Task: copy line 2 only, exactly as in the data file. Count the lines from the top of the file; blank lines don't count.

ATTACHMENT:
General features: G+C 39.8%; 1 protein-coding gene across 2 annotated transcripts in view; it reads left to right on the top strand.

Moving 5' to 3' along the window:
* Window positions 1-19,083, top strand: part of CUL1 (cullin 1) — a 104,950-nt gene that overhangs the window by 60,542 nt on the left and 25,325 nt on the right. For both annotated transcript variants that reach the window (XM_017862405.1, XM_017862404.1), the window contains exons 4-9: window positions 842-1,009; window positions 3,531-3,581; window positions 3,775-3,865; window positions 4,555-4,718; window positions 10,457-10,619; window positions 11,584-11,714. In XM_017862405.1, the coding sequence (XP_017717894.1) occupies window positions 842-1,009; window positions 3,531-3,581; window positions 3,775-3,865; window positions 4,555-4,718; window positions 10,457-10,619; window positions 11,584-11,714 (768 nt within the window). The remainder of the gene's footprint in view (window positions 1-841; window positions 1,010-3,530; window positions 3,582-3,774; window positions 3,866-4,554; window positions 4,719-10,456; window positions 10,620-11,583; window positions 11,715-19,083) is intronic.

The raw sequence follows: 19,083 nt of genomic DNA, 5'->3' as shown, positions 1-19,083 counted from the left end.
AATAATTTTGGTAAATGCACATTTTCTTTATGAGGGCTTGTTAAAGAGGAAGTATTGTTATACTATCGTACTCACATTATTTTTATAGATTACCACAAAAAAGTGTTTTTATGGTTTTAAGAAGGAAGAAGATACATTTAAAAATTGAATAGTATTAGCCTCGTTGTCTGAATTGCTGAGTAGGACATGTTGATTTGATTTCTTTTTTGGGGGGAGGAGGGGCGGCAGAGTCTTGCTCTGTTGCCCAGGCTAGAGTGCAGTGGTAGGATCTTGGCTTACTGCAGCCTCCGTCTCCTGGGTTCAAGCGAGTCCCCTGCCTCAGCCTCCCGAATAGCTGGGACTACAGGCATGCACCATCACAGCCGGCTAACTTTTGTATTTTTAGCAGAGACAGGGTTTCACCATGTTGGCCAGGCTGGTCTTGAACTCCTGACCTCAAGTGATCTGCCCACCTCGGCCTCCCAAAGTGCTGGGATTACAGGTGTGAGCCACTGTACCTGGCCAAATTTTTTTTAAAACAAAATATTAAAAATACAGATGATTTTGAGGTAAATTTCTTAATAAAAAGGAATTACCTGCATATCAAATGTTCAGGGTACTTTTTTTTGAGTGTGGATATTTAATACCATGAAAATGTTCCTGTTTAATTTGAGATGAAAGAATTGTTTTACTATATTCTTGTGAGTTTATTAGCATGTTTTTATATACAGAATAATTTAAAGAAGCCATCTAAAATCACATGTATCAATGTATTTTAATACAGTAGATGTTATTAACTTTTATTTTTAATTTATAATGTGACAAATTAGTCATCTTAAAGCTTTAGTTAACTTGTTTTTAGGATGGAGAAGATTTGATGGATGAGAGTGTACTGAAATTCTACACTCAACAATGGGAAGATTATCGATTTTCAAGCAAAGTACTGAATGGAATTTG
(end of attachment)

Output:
Moving 5' to 3' along the window: